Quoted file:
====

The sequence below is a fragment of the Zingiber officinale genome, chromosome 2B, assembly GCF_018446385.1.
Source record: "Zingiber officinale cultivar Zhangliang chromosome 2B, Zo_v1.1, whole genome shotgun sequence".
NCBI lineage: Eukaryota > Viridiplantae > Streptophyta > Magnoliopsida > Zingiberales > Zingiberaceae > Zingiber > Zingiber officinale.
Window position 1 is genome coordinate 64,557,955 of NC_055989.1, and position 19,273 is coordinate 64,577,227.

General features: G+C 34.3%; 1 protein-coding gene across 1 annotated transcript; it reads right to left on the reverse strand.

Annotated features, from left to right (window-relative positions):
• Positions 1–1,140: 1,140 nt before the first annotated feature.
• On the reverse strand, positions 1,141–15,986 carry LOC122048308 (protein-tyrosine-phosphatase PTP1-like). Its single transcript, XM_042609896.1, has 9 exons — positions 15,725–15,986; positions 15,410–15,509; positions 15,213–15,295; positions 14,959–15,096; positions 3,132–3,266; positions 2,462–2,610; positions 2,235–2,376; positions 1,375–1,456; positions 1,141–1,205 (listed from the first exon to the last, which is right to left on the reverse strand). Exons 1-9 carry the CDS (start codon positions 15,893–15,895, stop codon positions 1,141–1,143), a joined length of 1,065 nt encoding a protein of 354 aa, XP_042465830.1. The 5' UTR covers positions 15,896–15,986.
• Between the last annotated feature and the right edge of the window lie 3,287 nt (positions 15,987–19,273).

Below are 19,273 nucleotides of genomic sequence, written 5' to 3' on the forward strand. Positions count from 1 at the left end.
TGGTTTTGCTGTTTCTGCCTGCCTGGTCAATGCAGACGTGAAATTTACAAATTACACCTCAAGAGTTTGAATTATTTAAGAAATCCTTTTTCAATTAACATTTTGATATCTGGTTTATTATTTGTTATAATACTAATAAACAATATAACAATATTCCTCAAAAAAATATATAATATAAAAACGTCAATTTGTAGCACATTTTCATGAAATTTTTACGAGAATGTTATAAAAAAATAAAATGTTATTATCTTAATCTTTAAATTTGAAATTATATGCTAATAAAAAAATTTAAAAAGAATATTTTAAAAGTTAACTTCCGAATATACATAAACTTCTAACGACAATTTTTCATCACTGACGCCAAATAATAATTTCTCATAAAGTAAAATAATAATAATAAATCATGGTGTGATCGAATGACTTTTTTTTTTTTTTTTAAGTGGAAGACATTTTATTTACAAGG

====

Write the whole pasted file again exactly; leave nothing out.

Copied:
The sequence below is a fragment of the Zingiber officinale genome, chromosome 2B, assembly GCF_018446385.1.
Source record: "Zingiber officinale cultivar Zhangliang chromosome 2B, Zo_v1.1, whole genome shotgun sequence".
NCBI lineage: Eukaryota > Viridiplantae > Streptophyta > Magnoliopsida > Zingiberales > Zingiberaceae > Zingiber > Zingiber officinale.
Window position 1 is genome coordinate 64,557,955 of NC_055989.1, and position 19,273 is coordinate 64,577,227.

General features: G+C 34.3%; 1 protein-coding gene across 1 annotated transcript; it reads right to left on the reverse strand.

Annotated features, from left to right (window-relative positions):
• Positions 1–1,140: 1,140 nt before the first annotated feature.
• On the reverse strand, positions 1,141–15,986 carry LOC122048308 (protein-tyrosine-phosphatase PTP1-like). Its single transcript, XM_042609896.1, has 9 exons — positions 15,725–15,986; positions 15,410–15,509; positions 15,213–15,295; positions 14,959–15,096; positions 3,132–3,266; positions 2,462–2,610; positions 2,235–2,376; positions 1,375–1,456; positions 1,141–1,205 (listed from the first exon to the last, which is right to left on the reverse strand). Exons 1-9 carry the CDS (start codon positions 15,893–15,895, stop codon positions 1,141–1,143), a joined length of 1,065 nt encoding a protein of 354 aa, XP_042465830.1. The 5' UTR covers positions 15,896–15,986.
• Between the last annotated feature and the right edge of the window lie 3,287 nt (positions 15,987–19,273).

Below are 19,273 nucleotides of genomic sequence, written 5' to 3' on the forward strand. Positions count from 1 at the left end.
TGGTTTTGCTGTTTCTGCCTGCCTGGTCAATGCAGACGTGAAATTTACAAATTACACCTCAAGAGTTTGAATTATTTAAGAAATCCTTTTTCAATTAACATTTTGATATCTGGTTTATTATTTGTTATAATACTAATAAACAATATAACAATATTCCTCAAAAAAATATATAATATAAAAACGTCAATTTGTAGCACATTTTCATGAAATTTTTACGAGAATGTTATAAAAAAATAAAATGTTATTATCTTAATCTTTAAATTTGAAATTATATGCTAATAAAAAAATTTAAAAAGAATATTTTAAAAGTTAACTTCCGAATATACATAAACTTCTAACGACAATTTTTCATCACTGACGCCAAATAATAATTTCTCATAAAGTAAAATAATAATAATAAATCATGGTGTGATCGAATGACTTTTTTTTTTTTTTTTAAGTGGAAGACATTTTATTTACAAGG